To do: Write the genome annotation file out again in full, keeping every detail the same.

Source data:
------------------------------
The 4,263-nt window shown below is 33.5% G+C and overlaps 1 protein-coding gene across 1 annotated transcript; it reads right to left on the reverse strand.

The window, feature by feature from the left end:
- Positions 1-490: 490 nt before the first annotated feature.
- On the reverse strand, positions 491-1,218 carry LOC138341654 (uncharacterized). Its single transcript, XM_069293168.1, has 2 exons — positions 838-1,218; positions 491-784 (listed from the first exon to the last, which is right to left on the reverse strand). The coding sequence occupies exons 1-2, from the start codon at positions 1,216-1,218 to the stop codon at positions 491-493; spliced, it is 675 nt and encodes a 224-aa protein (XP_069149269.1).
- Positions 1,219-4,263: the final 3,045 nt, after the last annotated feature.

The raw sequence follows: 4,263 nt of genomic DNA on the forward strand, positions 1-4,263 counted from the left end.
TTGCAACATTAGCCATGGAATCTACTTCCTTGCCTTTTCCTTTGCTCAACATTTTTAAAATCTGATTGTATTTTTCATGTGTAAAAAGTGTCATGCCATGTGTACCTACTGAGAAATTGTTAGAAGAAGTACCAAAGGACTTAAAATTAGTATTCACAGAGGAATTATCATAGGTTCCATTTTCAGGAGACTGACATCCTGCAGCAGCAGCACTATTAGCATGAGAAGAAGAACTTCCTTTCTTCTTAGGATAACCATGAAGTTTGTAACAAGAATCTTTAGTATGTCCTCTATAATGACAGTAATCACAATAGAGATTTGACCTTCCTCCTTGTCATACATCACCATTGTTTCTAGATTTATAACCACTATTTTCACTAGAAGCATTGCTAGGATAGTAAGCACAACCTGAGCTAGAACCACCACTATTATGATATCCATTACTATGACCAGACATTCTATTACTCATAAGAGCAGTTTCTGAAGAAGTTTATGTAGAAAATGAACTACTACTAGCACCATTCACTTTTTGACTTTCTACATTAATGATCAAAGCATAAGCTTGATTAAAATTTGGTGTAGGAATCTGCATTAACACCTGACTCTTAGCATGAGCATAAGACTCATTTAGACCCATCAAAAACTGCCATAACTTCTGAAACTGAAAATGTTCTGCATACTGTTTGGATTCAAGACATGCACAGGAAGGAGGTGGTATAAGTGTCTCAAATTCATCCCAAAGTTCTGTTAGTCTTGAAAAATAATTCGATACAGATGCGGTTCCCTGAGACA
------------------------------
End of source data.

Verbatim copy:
The 4,263-nt window shown below is 33.5% G+C and overlaps 1 protein-coding gene across 1 annotated transcript; it reads right to left on the reverse strand.

The window, feature by feature from the left end:
- Positions 1-490: 490 nt before the first annotated feature.
- On the reverse strand, positions 491-1,218 carry LOC138341654 (uncharacterized). Its single transcript, XM_069293168.1, has 2 exons — positions 838-1,218; positions 491-784 (listed from the first exon to the last, which is right to left on the reverse strand). The coding sequence occupies exons 1-2, from the start codon at positions 1,216-1,218 to the stop codon at positions 491-493; spliced, it is 675 nt and encodes a 224-aa protein (XP_069149269.1).
- Positions 1,219-4,263: the final 3,045 nt, after the last annotated feature.

The raw sequence follows: 4,263 nt of genomic DNA on the forward strand, positions 1-4,263 counted from the left end.
TTGCAACATTAGCCATGGAATCTACTTCCTTGCCTTTTCCTTTGCTCAACATTTTTAAAATCTGATTGTATTTTTCATGTGTAAAAAGTGTCATGCCATGTGTACCTACTGAGAAATTGTTAGAAGAAGTACCAAAGGACTTAAAATTAGTATTCACAGAGGAATTATCATAGGTTCCATTTTCAGGAGACTGACATCCTGCAGCAGCAGCACTATTAGCATGAGAAGAAGAACTTCCTTTCTTCTTAGGATAACCATGAAGTTTGTAACAAGAATCTTTAGTATGTCCTCTATAATGACAGTAATCACAATAGAGATTTGACCTTCCTCCTTGTCATACATCACCATTGTTTCTAGATTTATAACCACTATTTTCACTAGAAGCATTGCTAGGATAGTAAGCACAACCTGAGCTAGAACCACCACTATTATGATATCCATTACTATGACCAGACATTCTATTACTCATAAGAGCAGTTTCTGAAGAAGTTTATGTAGAAAATGAACTACTACTAGCACCATTCACTTTTTGACTTTCTACATTAATGATCAAAGCATAAGCTTGATTAAAATTTGGTGTAGGAATCTGCATTAACACCTGACTCTTAGCATGAGCATAAGACTCATTTAGACCCATCAAAAACTGCCATAACTTCTGAAACTGAAAATGTTCTGCATACTGTTTGGATTCAAGACATGCACAGGAAGGAGGTGGTATAAGTGTCTCAAATTCATCCCAAAGTTCTGTTAGTCTTGAAAAATAATTCGATACAGATGCGGTTCCCTGAGACA